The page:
Yes I understand that. In fact, as I pointed out in a subsequent post, noneof my code defines equals, Node was however extending AbstractSet which does redefine it. Really All I was looking for was a general direction I might look and not to burden anyone with large blocks of code. Node is 212 lines, Gate is 67, Monitor another 85, none of which even once mentions the word "equals"

My issue with Roedy's response was not the helpful suggestion to look at super classes but rather that it comes off as lecturing, and frankly rather condescending.
 
P

plewto

Yes I understand that. In fact, as I pointed out in a subsequent post, none of my code defines equals, Node was however extending AbstractSet which does redefine it. Really All I was looking for was a general direction I might look and not to burden anyone with large blocks of code. Node is 212 lines, Gate is 67, Monitor another 85, none of which even once mentions the word "equals"



My issue with Roedy's response was not the helpful suggestion to look at super classes but rather that it comes off as lecturing, and frankly rathercondescending.

Im sorry I meant markspace's responce not Roedy's
 
S

Stefan Ram

Yes I understand that. In fact, as I pointed out in a
subsequent post, none of my code defines equals, Node was
however extending AbstractSet which does redefine it. Really
All I was looking for was a general direction I might look

The general direction would be to look up the documentation
of »Gate«, especially Gate#equals.
public static void main(String[] argv){
Node a = new Gate();
Monitor b = new Monitor();
System.out.println(a.equals(b)); // --> prints 'true'
}
}

The underlying production code is a bit complex to include
here. My understanding is that equals is true if, and only if,
a and b are exactly the same object. Here they are not even
the same class.

The following also prints »true« for possibly good reasons
(depending on the semantics of the classes, which is not
given here). At least it shows that this can happen without
overriding »equals«.

class Node extends java.io.File{ public Node(){ super( "alpha" ); }}
class Gate extends Node{}
class Monitor extends Node{}

public class Main
{ public static void main( final java.lang.String[] args )
{ Node a = new Gate();
Monitor b = new Monitor();
java.lang.System.out.println( a.equals( b )); }}
 
L

Lew

My issue with [markspace]'s response was not the helpful suggestion to look at super classes but rather that it comes off as lecturing, and frankly rather condescending.

Wow. You really are a piece of work.

You come here asking people to volunteer assistance to you out of the goodness of their hearts.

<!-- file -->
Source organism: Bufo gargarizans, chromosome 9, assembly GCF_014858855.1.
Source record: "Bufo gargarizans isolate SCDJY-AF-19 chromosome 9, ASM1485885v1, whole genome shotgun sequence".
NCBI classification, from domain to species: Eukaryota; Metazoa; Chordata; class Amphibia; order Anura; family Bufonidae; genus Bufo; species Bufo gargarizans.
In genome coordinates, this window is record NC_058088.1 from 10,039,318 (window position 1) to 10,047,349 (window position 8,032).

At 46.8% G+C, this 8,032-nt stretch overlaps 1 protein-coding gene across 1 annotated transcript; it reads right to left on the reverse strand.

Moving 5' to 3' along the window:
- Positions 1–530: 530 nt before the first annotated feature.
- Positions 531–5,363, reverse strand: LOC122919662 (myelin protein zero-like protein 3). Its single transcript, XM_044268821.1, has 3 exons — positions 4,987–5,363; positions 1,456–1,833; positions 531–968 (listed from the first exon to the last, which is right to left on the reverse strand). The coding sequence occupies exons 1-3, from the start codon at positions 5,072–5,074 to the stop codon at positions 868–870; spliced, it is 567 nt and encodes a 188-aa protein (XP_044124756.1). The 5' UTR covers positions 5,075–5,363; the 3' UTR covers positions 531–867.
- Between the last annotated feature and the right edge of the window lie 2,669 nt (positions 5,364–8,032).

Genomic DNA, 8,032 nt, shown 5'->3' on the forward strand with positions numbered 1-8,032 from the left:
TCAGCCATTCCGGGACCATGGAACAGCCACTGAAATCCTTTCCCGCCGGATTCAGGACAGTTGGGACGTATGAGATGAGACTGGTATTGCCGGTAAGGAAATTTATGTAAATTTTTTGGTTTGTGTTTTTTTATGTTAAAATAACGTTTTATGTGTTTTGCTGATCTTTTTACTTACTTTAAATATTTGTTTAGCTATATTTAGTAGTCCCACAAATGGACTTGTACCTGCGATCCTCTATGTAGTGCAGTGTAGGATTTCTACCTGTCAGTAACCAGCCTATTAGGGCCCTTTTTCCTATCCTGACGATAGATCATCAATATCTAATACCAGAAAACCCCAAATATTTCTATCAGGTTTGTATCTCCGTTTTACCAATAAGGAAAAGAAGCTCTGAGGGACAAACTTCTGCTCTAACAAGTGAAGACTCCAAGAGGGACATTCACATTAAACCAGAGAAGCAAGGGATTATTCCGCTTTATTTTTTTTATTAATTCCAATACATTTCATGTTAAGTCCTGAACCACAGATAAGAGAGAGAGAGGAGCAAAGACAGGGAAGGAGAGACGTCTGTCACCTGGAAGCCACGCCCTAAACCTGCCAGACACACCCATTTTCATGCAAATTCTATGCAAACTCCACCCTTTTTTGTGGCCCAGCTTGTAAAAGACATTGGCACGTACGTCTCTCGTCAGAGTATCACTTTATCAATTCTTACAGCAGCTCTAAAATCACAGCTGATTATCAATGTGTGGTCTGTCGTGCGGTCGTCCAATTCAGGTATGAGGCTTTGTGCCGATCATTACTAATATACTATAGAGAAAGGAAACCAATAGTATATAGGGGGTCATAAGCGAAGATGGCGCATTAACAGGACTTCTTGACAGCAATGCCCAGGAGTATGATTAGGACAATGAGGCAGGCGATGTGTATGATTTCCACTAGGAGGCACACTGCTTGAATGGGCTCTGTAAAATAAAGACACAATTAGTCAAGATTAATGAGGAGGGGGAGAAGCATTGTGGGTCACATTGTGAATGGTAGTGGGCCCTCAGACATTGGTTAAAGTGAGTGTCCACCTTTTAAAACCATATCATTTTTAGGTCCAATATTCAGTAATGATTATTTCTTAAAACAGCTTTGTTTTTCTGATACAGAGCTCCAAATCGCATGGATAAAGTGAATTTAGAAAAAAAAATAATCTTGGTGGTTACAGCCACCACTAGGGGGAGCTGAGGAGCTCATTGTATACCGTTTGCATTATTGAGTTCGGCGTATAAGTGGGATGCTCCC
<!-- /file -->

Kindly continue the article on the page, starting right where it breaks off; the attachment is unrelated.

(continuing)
markspace wrote nothing at all to justify your remark. He was objective, and offered to review
your code for you. He gave you advice on how to present the code so that
kind volunteers can help. You respond with this garbage instead of thanks?

What the hell is wrong with you?
My understanding is that equals is true if, and only if, a and b are
exactly the same object. Here they are not even the same class.

That's your misunderstanding. How about you read the Java tutorials to find out
what the truth is about 'equals()'?
 
J

Jim Janney

Thanks for your response,

I see where the problem is. I do not directly implement equals, however Node is an extension of AbstractSet which does redefine equals. As it turns out I was in the process of rewriting Node so that it no longer extends AbsteractSet when the anomaly popped up in test code, so it is actually a mote point.

And in terms of set equality the test objects are indeed equal, since
each represents the empty set.
 
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A

Arne Vajhøj

In the following code Node is an abstract class and both Gate and
Monitor are extensions of Node. a and b are distinct objects yet
a.equals(b) is returning true.

public class Foo {
public static void main(String[] argv){
Node a = new Gate();
Monitor b = new Monitor();
System.out.println(a.equals(b)); // --> prints 'true'
}
}

The underlying production code is a bit complex to include here. My
understanding is that equals is true if, and only if, a and b are
exactly the same object. Here they are not even the same class.

If you post complete code illustrating the problem, then
it can be solved in a few minutes.

Our telepathic abilities are not very good.

Arne
 
A

Arne Vajhøj

It is complex because it is a large application. I can either post
the several hundred lines of source or the the 6 which adequately
illustrates the point. Node does not implement equals at all as you
say

Those 6 lines are completely inadequate for any type of troubleshooting.

They contain zero new information compared to your description of the
problem in English.

Arne
 
A

Arne Vajhøj

Im sorry I meant markspace's responce not Roedy's

You had a problem.

A problem which is relative easy to troubleshoot with
some basic Java knowledge.

You posted the problem here with absolutely no information
to help identify the problem.

What do you expect?

We can not do anything but provide some guesses the presence of
an equals in a class or parent class - and explain some basics
about how equals work.

So stop whining and learn to post better questions.

Arne
 
A

Arne Vajhøj

On 12/18/2012 3:17 PM, (e-mail address removed) wrote:
[snip]


So stop whining and learn to post better question.